In our world, the rules of just war have been formulated, and latterly enshrined in international law, in order to regulate, and limit when and how war is waged. Just war theory includes the principles of jus ad bellum and jus in bello.

Jus ad bellum is a set of criteria to be consulted prior to resorting to warfare to determine whether war is permissible, that is, whether it is a just war. This principle has a long history in the western philosophical tradition. In his Summa Theologica, circa 1270 Thomas Aquinas writes: “[we deem as] peaceful those wars that are waged not for motives of aggrandizement, or cruelty, but with the object of securing peace, of punishing evil-doers, and of uplifting the good.” One principle of just war, particularly relevant here is the principle of proportionality which stipulates that the violence used in the war must be proportional to the military objectives.

Daenerys does, in accordance with Aquinas’ stipulation, have as her objective the ‘securing of peace’ and ‘uplifting of the good’. Her attack on the Lannister armies, following the exhausting of other tactics, probably passes the test of proportionality – though executing prisoners of war would contravene the Geneva Convention.

However, in the penultimate episode of the series, the worst fears of those who had counselled her against unleashing the full force of her destructive capacities upon a whole city – civilian and military alike, come to pass. Worse still, this action is not taken as a last resort. Using her armies and dragons she has already overcome the enemy’s military. The city has surrendered and the bells of surrender are ringing out as she begins methodically to raze the city to the ground. In this moment she cedes the moral high ground and loses all the moral authority she had earned as a warrior for justice and liberator of the people. But why does she do this?

Daenerys believes that the end will justify the means. She believes that the good of the new world she wants to build will outweigh the suffering caused by the destruction of the old one. She relies on a consequentialist justification here, but if an action can be justified morally by its consequences, then one must know what the consequences will be, and one must know that the resultant good will be certain to morally outweigh the suffering.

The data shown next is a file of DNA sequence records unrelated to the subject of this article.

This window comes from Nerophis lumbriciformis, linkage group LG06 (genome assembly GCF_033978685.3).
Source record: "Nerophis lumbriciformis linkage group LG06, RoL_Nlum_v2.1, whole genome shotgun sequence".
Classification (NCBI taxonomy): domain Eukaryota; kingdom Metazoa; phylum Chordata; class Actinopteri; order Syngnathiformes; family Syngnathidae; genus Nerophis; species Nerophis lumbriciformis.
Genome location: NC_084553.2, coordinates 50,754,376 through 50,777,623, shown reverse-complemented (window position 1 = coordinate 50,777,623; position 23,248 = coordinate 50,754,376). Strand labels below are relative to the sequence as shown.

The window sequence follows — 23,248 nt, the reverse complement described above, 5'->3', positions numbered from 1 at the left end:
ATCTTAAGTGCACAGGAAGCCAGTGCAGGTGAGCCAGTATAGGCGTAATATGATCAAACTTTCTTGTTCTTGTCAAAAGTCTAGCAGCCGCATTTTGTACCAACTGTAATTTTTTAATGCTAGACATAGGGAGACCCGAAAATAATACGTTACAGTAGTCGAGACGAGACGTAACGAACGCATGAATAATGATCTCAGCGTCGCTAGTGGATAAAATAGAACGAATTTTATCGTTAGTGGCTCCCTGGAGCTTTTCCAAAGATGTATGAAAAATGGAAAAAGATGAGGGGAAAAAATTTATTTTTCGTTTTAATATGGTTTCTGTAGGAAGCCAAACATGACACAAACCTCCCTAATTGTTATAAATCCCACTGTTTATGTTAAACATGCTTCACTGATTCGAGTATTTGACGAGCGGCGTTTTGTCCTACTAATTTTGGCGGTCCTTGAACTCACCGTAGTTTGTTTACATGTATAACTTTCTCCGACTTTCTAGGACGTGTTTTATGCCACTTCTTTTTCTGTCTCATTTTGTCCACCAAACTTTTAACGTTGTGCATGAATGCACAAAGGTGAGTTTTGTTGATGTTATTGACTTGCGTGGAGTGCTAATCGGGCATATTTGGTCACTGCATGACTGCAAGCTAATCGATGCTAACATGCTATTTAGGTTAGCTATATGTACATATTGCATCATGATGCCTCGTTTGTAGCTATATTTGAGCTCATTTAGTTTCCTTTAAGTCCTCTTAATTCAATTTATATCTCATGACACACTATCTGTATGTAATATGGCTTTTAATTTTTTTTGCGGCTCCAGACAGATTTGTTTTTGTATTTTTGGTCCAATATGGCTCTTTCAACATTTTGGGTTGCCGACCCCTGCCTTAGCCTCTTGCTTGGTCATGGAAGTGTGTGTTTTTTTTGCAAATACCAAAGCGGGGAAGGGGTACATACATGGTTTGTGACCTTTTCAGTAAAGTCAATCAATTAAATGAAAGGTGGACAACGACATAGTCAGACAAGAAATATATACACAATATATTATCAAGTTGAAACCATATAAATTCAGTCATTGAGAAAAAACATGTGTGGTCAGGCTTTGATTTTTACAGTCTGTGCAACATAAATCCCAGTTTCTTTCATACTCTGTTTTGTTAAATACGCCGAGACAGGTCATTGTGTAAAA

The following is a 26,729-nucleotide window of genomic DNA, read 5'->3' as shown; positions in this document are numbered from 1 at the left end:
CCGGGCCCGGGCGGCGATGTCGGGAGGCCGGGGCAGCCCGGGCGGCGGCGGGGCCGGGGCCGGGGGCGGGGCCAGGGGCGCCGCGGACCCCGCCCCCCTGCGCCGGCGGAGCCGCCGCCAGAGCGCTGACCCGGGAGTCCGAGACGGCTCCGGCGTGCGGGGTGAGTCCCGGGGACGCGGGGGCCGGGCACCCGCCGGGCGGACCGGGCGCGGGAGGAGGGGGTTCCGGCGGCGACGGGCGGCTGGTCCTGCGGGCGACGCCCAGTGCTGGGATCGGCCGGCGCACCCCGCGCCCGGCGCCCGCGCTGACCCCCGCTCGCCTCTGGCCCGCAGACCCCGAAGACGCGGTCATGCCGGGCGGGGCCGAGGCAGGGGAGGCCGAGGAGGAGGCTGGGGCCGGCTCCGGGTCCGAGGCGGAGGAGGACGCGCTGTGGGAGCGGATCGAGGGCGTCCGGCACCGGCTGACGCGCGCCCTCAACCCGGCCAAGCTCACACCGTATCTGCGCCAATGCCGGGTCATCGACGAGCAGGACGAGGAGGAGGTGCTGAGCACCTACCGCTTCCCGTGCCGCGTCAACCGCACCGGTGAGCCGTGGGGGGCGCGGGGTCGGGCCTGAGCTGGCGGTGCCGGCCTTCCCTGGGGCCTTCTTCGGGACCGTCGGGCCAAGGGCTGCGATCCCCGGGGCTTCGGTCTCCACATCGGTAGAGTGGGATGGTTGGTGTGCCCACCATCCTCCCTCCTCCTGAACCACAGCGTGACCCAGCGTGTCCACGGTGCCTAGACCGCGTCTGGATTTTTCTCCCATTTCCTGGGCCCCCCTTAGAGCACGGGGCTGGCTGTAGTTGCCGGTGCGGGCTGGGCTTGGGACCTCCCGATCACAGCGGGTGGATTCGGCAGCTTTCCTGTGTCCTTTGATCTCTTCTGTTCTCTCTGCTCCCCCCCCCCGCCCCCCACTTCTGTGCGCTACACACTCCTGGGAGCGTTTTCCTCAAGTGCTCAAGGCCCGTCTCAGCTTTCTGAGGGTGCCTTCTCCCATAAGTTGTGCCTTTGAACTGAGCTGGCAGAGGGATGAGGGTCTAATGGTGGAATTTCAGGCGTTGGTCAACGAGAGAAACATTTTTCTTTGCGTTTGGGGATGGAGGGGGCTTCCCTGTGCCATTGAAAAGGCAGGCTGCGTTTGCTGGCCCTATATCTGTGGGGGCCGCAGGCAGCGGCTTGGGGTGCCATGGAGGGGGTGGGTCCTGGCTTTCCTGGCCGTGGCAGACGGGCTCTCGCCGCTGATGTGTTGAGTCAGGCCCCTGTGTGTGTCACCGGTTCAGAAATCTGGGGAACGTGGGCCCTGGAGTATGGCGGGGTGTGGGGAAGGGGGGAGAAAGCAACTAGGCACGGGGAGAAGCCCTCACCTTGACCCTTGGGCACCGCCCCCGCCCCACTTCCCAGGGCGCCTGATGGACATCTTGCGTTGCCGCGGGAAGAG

Theoretically, if the death of, say, hundreds of thousands prevented the deaths of millions then it could be justified in consequentialist terms. Many philosophers find in such reasoning grounds to reject consequentialist ethics. The reason no one accepts this rationale from Daenerys is that the magnitude of devastation renders it nearly impossible to see it as anything other than utterly, horrifically disproportionate, and the fact that the city had surrendered renders such a justification moot since the immense suffering can not be shown to have been necessary for the better world she claims to be trying to build. As such, it is hard to avoid the conclusion that it was gratuitous.

If Daenerys actions cannot be justified as a sacrifice in pursuit of “mercy towards future generations who will never again be held hostage to a tyrant” the other explanation is more sinister – and also more realpolitik. In his book on ruling and the exercise of power, Niccolò Machiavelli wrote: “it is much more safe to be feared than to be loved when you have to choose between the two.

Coming to the bitter realization that she was not going to win the Iron Throne nor hold power in Westeros by virtue of the love of those whom she needed on her side, Daenerys knows that if she is to rule, fear is her only pathway to power. She says as much to Jon Snow before the attack on King’s Landing: “alright then, then let it be fear.” As such, she had made her choice before hand and knew that were the city to surrender she would not pull back, as Tyrion urged her to do, but unleash the full force of her fiery might.

Perhaps Daenerys thought that this was the right thing to do, perhaps, cornered, she thought it was the only thing left for her to do. As Cersei Lannister so prophetically said to Ned Stark in Season One “When you play the game of thrones you win or you die, there is no middle ground.” Is this Machiavellian move compatible with the goal of building a better world? Daenerys had wanted to free the world of tyrants, but what is a tyrant but someone who must rule by fear? Sadly the Khaleesi, Mother of Dragons, and Breaker of Chains in the end became what she despised.

Dr Desmonda Lawrence received her PhD from The University of Melbourne in 2017, with a dissertation on the ancient quarrel between philosophy and poetry. She is a freelance writer, poet, and lecturer. Her research and teaching specialties include ethics, aesthetics, philosophy of literature, criticism and poetics.